Windows Azure SQL Database Marketplace
Editor’s Note: Today’s post, co-authored by Alena Vladimirskaya, Founder at Pruffi, and Alexander Ivanov, CTO at Pruffi, describes how the company uses Windows Azure to support its Pruffi Graph and Pruffi Friends social media services.
Pruffi builds web and mobile applications that use the power of social media to help job seekers, hiring managers, HR professionals, and recruiting agencies match qualified candidates with positions that are right for them. Based in Moscow, Russia, Pruffi was founded in 2009. Its latest offerings are Pruffi Graph and Pruffi Friends.
In 2012, we launched Pruffi Graph, a browser-based application hosted with Windows Azure. Pruffi Graph generates social network profiles of job seekers to help them match their training, experience, interests, and activities with the companies where they will be most likely to succeed.
Pruffi Graph captures a candidate’s social network activity and analyzes it under 17 parameters to calculate a personal profile. Aggregated employee profiles are generated for companies with listed vacancies and matched across all 17 parameters with the candidate to determine his or her compatibility with a position. Pruffi Graph collects and analyzes the social network data with a custom algorithm that runs on a cluster of Windows Azure worker roles.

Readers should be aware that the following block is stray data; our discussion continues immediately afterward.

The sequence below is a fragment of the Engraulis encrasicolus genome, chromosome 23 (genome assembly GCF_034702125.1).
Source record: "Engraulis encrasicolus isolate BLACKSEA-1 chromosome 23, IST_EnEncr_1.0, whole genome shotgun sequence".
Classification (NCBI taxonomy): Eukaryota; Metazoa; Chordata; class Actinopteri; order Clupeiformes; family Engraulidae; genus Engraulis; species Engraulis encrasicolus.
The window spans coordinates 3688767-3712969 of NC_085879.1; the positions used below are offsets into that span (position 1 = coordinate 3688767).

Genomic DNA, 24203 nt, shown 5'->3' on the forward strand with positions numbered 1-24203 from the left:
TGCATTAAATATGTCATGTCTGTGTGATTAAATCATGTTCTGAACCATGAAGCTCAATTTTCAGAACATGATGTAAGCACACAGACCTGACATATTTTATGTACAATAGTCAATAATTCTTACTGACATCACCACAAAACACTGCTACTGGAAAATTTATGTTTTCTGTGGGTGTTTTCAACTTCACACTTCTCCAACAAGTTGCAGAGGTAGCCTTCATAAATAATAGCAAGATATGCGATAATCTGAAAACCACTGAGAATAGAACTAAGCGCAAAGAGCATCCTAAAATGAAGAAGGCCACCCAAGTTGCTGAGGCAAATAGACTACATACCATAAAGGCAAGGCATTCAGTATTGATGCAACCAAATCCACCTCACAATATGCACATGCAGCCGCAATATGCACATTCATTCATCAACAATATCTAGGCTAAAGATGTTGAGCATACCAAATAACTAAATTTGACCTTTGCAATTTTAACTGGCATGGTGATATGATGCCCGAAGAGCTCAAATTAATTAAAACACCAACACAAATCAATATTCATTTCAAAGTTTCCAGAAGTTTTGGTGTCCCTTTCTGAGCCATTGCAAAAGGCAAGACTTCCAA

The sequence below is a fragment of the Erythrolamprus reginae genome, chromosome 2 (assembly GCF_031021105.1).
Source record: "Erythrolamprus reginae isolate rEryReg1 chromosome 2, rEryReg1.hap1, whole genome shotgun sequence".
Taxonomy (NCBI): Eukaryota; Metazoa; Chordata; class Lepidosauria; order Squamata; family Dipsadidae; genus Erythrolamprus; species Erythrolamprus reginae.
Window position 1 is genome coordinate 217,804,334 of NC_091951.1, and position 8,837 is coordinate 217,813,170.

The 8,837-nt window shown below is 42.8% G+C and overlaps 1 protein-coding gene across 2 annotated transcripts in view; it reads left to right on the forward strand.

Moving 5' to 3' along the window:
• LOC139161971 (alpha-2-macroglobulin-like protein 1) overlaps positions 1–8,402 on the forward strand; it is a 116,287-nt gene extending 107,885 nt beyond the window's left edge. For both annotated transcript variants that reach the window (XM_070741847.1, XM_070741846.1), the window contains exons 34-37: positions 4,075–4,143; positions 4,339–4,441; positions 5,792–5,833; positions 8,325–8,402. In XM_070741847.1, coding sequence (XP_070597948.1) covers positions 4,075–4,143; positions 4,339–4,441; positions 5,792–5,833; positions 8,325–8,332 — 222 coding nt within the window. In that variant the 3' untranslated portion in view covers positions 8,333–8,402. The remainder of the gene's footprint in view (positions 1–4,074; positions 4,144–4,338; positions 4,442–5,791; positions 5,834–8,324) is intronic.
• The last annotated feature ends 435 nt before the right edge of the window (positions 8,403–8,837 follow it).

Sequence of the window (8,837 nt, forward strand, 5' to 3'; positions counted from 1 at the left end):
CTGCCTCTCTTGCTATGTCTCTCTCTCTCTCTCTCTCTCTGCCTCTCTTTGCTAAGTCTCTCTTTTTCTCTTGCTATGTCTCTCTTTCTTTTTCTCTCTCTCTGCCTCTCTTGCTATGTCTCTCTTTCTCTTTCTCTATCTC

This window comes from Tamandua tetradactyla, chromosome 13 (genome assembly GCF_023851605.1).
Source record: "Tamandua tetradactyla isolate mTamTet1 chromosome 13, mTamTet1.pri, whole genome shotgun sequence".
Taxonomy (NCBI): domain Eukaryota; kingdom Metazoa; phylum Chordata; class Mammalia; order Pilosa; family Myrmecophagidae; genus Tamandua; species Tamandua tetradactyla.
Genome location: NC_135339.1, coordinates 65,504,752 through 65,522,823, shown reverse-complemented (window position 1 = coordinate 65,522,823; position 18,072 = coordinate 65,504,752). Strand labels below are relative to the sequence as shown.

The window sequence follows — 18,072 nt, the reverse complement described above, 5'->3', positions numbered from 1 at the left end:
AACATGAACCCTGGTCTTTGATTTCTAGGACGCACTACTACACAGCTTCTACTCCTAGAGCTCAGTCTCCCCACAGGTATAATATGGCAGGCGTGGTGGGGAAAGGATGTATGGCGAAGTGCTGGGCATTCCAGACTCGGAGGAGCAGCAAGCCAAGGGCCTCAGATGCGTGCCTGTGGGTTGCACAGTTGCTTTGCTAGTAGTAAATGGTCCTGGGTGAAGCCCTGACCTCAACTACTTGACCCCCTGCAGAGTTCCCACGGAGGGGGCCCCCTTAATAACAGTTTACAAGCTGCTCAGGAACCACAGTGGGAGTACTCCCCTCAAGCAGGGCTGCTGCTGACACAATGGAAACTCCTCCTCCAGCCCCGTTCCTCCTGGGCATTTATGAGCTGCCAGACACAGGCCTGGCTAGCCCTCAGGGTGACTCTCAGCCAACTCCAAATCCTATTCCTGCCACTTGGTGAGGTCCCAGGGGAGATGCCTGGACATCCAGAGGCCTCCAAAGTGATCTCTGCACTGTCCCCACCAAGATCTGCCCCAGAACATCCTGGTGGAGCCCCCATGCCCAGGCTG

We use the distributed Widows Azure cloud infrastructure to process user queries quickly from any point in Russia, Ukraine, Georgia, and other CIS countries, and to cope with the uneven load of user requests coming from different time zones. For example, by redistributing requests across Windows Azure instances in adjacent territories, we reduced the time it takes to process a Pruffi Graph profile by almost two-thirds.
To adapt Pruffi Graph to a cloud infrastructure, we did have to make some architecture changes and partially rewrite some components of the application. But the changes were easy and quick, and they enhanced the stability of Pruffi Graph. We wrote the application on ASP.NET and use multitenant Windows Azure web roles and worker roles to run the background processing and web interface. User data is stored in a single-tenant instance of Windows Azure SQL Database, while we use Windows Azure Table services and Blob services to store diagnostics and application data such as logging and uploads.
As a startup, we needed to avoid a big capital investment and minimize long-term risk, which initially drew us to Windows Azure. We ultimately participated in the Microsoft BizSpark program, which gave us access to the reliability, scalability, and affordable price structure of Windows Azure, and offered a closer relationship with Microsoft on everything from technical knowledge to comarketing and PR.